BONUS TRACKS: The Song Elvis Costello Won’t Play and More of the Week’s Roots Music News
Elvis Costello - Hardly Strictly Bluegrass - Photo by Peter Dervin
Morgan Wallen was a surprise guest of country singer Ernest last weekend at the Grand Ole Opry, and while there was applause in the building, there was a much more negative reaction elsewhere — namely among Black country musicians and their supporters. Wallen, of course, only a year ago was shown on video using a racial slur, and while he promised amends, the amends haven’t materialized. You can read a summary of the reactions at The Boot, including from Joy Oladokun, Rissi Palmer, Brandi Carlile, and Jason Isbell. Holly G, creator of the Black Opry website and movement, responded with a letter to the Grand Ole Opry that says Wallen’s appearance is “a slap in the face” and not in keeping with the Opry’s pledge to create “a safer environment for Black fans and artists and being more inclusive.” As of this writing, the Opry has not issued a public response to the outcry, which is perhaps the loudest response of all.
Elvis Costello had a hit in 1979 with “Oliver’s Army,” but he now says he’d prefer to leave that song — and its problematic lyrics — in the past. The song, about the conflict in Northern Ireland, contains a slur against Irish Catholics he said his grandfather was called in the British army, but people often don’t know or understand the historical context, he says. So he’s stopped playing it on tour, and in an interview with The Telegraph in the UK, he asked that radio stations stop playing it, too. Read more about the song and Costello’s comments via the BBC.
Allison Russell, whose 2021 album, Outside Child, landed at the top of No Depression’s Critics Poll (and many other best-of lists), is expanding her powerful storytelling to the book world. She announced this week she’s signed a deal with Flatiron Books for a “coming-of-age memoir” that, like the album, address her abusive childhood, her escape from it, and the strength she found in ties to her Black ancestors.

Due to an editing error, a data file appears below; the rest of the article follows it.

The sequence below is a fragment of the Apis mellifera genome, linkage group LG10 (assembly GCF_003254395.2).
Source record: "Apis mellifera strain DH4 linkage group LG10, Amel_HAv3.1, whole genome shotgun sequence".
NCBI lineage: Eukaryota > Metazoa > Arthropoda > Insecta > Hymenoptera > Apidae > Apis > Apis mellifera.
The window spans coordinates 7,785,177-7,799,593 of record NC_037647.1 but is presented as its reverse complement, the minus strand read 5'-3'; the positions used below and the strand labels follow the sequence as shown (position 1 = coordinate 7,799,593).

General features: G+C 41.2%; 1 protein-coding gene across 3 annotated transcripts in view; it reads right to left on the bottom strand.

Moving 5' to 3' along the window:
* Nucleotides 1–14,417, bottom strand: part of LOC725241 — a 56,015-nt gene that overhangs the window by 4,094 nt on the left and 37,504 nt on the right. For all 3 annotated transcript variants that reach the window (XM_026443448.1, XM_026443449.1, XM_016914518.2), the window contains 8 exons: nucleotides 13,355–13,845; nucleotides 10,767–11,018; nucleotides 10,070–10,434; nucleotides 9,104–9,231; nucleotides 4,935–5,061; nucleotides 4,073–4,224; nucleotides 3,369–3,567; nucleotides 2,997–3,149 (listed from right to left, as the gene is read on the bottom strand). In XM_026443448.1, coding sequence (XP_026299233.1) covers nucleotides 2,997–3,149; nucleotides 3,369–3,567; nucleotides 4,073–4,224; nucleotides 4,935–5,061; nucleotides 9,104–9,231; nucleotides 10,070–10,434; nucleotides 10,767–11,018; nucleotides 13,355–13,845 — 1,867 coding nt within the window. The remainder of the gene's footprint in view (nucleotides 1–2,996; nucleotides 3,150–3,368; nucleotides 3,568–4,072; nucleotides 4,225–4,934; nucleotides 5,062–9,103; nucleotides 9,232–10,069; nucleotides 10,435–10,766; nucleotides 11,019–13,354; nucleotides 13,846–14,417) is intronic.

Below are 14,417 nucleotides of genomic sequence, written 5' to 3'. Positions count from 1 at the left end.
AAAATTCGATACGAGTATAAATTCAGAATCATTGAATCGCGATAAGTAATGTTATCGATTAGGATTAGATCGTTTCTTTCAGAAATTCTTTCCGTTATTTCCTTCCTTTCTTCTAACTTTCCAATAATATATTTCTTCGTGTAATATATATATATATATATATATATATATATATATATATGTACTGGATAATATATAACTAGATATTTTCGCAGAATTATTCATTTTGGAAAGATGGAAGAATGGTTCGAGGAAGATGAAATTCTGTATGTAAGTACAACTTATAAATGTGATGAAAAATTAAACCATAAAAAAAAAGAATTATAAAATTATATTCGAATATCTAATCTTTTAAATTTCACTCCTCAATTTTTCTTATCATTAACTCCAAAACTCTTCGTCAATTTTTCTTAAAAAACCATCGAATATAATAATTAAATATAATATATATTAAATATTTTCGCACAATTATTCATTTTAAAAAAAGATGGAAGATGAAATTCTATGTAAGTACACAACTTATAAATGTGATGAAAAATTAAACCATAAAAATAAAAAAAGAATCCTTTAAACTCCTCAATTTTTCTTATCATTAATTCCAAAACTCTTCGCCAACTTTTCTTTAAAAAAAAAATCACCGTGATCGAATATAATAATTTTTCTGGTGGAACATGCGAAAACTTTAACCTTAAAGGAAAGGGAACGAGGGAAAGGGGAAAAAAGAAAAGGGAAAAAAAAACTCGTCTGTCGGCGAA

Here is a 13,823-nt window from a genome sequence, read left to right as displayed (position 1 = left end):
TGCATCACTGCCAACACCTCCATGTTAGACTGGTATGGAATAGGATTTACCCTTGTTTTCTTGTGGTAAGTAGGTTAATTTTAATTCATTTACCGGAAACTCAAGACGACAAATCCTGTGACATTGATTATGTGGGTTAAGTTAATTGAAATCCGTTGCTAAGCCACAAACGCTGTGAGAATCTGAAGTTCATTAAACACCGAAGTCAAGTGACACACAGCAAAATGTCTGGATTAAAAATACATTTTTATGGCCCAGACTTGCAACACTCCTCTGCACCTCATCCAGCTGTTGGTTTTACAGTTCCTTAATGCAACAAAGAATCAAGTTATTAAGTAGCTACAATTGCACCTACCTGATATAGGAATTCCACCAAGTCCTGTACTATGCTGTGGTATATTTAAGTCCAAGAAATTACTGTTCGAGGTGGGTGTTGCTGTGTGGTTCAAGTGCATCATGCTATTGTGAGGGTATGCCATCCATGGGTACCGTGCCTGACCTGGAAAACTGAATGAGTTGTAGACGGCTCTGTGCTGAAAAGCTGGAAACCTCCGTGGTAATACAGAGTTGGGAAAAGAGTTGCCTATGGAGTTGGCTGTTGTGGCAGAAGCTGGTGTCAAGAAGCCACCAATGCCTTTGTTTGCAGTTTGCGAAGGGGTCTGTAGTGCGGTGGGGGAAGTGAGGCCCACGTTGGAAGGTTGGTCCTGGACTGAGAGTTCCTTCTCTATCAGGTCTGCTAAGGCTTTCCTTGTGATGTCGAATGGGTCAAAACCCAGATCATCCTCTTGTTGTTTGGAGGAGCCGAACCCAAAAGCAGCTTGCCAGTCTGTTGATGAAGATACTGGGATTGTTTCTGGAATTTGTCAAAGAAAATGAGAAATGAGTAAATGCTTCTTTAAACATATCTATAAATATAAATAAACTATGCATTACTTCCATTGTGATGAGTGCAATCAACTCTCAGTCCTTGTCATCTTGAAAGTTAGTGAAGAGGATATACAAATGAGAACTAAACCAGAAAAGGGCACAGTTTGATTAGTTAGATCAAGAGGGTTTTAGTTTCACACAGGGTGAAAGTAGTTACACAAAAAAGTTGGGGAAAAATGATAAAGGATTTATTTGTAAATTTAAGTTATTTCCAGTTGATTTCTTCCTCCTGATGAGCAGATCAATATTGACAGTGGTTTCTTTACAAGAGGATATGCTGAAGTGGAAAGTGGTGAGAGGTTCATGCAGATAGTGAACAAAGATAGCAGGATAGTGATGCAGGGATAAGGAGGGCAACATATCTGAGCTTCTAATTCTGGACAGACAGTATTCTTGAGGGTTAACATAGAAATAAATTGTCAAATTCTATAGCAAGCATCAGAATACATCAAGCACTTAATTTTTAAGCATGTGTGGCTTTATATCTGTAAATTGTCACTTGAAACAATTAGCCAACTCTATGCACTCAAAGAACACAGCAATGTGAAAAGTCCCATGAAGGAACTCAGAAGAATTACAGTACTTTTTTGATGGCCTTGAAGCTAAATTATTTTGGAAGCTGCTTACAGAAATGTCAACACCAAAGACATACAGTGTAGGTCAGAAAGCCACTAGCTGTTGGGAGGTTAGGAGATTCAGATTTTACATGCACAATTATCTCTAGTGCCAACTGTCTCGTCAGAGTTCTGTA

The tough goodbyes just keep on coming this year. The one-of-a-kind Ronnie Spector, lead singer of rock hall of famers The Ronettes, died Wednesday after “a brief battle with cancer,” according to her family. She was 78. Read about her remarkable career in this obituary from The New York Times, and put on a Ronettes song or two this weekend. And Michael Lang, co-creator and organizer of the 1969 Woodstock festival (as well as some less-successful follow-ups), died last Saturday at the age of 77 from non-Hodgkin’s lymphoma. Here’s a remembrance from Variety.
The Austin City Limits Hall of Fame inducted Wilco, Lucinda Williams, and Alejandro Escovedo last October in a ceremony that included performances from those honorees and other talented guests. The celebration was aired on PBS stations last week, and you can stream the entire 90-minute show until Feb. 6 via PBS.org, which includes additional footage. Here’s a video from the event of Wilco performing “California Stars” with a few friends, including Escovedo, Jason Isbell, Rosanne Cash, and Margo Price.
Finally, three cheers — or should that be 10? — for our friends at Bluegrass Situation, who are celebrating the site’s 10th anniversary this year. Each week for the rest of 2022 they’ll be re-sharing some of their favorite “BGS Moments,” and they plan to host some special live and virtual events to mark the occasion. Meanwhile, record label Yep Roc is celebrating its 25th year, with new releases, new merch, and other big plans in the works. We’re partying right along with y’all, and so happy to have your voices and your views in this great big roots music world.
WHAT WE’RE LISTENING TO
Here’s a sampling of the songs, albums, bands, and sounds No Depression staffers have been into this week:
Amythyst Kiah – “Love Will Tear Us Apart” (Joy Division cover)
Allison Moorer – “Wish for You,” from her new EP of the same name coming in February
Lucius – “Next to Normal,” from their new album, Second Nature, coming in April
River Whyless – “Fast Like a Match”
Lavender Country – ‘I Can’t Shake the Stranger Out of You,” from their new album, Blackberry Rose, coming in February
Frank Turner – “A Wave Across a Bay,” a tribute to his friend Scott Hutchison of Frightened Rabbit
Anne Elise Hastings and Her Revolving Cast of Characters – “Twice Married, Twice Divorced”
Jeremy Ivey – “Orphan Child,” from his new album, Invisible Pictures, coming in March
Michaela Anne – “Child of Mine” (Carole King cover)